Mary Stiner has just published a review paper in Current Anthropology about variation in the Middle Palaeolithic and whether the period can still be viewed as one of stasis. The review mainly deals with the zooarchaeological evidence from around the Mediterranean basin though does draw in broader comparisons with the wider European Middle Palaeolithic and North African and Middle East data. The paper raises some interesting points particularly in relation to how periods can look behaviourally static but in fact this relates to what you compare it to; in the paper the author argues that the MP looks static comapred to the Upper Palaeolithic but considerably more innovative when comapared to the Lower Palaeolithic. The paper highlights similarities in faunal consumption, mainly larger animals with smaller, slower animals interspersed. In particular, whilst both in the MP and UP focussed on large game animals in the UP there is a broader spectrum of resources exploited. The paper highlights intersting zooarchaeological patterns but, as is understandable with such a broad view perspective, there is a lack of lithic and other contextual data that might help tease out and understand these patterns more fully. Overall, the paper illustrates that the MP was complex and emphasises the point that these Neanderthal communities should be viewed, as much as possible, as distinct human groups not simply compared to the Upper Palaeoltihic populations.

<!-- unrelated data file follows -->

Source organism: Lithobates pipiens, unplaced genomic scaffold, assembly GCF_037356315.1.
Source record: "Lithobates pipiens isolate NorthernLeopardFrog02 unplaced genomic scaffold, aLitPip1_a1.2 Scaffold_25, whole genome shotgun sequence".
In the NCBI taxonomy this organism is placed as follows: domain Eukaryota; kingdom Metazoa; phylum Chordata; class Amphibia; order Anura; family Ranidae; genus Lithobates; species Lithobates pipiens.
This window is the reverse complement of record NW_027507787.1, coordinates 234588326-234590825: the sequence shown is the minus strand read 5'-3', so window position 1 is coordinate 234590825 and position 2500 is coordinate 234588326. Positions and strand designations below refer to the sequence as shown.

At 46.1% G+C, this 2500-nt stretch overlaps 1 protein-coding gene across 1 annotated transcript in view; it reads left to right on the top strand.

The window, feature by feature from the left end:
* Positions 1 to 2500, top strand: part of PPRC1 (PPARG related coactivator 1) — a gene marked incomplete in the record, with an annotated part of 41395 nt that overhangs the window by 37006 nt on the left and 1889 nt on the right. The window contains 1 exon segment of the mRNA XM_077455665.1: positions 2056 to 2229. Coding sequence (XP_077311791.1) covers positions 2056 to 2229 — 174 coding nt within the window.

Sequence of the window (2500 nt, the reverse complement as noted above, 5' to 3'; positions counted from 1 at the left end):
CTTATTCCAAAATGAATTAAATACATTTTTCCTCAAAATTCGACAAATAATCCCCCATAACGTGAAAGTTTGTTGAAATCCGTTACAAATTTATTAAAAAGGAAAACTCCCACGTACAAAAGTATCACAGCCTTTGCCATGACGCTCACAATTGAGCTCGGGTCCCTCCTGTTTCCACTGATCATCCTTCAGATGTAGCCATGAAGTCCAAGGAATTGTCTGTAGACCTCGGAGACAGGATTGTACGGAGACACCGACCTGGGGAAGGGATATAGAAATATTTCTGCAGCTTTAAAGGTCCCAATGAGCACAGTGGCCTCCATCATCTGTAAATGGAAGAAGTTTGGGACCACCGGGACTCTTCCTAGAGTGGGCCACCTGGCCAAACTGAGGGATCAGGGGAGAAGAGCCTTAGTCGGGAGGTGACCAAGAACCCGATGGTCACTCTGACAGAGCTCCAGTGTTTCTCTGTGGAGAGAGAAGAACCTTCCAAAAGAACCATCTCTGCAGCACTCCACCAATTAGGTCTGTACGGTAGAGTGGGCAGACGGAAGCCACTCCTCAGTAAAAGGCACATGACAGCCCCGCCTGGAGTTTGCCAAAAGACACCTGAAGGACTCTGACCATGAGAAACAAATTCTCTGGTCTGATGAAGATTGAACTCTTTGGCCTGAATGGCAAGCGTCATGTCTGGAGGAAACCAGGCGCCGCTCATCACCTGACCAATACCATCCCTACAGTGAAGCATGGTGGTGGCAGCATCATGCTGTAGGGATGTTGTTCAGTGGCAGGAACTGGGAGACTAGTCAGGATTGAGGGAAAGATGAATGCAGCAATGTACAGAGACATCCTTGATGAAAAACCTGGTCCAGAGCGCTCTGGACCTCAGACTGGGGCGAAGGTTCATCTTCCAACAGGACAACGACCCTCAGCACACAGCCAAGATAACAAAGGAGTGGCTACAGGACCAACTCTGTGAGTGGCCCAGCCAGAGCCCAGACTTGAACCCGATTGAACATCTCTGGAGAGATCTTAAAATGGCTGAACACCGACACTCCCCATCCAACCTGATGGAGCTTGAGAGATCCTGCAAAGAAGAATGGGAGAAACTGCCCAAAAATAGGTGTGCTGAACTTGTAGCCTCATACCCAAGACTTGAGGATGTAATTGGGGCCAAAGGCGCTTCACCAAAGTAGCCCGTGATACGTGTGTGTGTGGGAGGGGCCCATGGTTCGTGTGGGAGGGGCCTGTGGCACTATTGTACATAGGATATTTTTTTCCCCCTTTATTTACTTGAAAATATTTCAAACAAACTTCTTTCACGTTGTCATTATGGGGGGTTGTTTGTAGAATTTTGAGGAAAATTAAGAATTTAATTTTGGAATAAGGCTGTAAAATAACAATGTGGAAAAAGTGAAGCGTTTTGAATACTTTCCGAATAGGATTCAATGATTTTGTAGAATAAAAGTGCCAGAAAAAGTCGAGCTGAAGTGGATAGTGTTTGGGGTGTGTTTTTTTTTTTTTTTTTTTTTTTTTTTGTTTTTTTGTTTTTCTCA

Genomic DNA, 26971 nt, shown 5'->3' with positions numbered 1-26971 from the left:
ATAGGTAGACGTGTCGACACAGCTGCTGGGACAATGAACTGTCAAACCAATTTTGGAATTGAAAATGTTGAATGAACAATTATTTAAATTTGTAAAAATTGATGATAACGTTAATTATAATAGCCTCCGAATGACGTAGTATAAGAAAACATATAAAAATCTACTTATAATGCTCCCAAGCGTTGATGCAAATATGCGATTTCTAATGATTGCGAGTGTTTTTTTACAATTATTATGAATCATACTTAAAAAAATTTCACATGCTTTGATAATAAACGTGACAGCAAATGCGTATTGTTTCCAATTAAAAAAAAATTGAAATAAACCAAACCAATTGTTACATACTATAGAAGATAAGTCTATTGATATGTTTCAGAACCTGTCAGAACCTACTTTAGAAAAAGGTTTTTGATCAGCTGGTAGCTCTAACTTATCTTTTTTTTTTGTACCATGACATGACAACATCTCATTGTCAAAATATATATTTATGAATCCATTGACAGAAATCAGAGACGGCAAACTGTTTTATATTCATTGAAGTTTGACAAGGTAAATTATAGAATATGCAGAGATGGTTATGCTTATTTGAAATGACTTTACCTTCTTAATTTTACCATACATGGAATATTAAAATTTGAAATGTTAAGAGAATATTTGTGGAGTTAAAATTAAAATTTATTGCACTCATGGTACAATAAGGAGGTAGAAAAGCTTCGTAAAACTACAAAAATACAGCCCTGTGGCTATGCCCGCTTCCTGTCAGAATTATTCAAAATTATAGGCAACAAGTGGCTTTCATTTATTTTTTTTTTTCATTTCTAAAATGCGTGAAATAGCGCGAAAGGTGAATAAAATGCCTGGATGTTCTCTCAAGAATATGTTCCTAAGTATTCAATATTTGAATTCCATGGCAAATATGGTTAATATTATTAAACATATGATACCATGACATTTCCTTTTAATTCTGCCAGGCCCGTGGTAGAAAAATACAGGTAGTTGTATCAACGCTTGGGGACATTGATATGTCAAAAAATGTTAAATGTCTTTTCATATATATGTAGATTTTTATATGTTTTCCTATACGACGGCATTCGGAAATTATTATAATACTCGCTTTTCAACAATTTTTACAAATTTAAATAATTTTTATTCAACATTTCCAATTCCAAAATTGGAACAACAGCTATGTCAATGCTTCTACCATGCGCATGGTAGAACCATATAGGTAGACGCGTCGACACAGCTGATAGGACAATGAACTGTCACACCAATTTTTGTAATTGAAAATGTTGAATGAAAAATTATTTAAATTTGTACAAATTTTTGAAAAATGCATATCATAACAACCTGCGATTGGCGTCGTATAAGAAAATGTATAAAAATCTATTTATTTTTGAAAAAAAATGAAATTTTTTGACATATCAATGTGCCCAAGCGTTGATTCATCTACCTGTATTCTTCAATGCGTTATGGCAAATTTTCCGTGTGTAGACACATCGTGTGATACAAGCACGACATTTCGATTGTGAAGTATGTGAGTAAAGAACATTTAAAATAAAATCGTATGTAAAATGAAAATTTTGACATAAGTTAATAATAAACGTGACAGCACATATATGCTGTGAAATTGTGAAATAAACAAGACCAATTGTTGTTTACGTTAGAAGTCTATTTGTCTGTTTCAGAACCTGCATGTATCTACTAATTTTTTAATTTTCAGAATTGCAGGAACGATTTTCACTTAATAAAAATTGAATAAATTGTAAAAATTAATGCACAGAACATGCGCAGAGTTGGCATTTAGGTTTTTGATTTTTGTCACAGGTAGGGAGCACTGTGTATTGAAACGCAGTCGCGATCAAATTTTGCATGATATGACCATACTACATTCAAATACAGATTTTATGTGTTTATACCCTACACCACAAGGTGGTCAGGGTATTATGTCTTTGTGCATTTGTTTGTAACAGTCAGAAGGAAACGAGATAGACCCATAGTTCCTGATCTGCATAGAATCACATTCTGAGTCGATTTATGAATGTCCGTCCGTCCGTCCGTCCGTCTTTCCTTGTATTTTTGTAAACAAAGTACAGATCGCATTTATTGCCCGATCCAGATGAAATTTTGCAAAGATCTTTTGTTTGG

Complete Reference: Stiner, M, 2013: An unshakable Middle Palaeolithic? Current Anthropology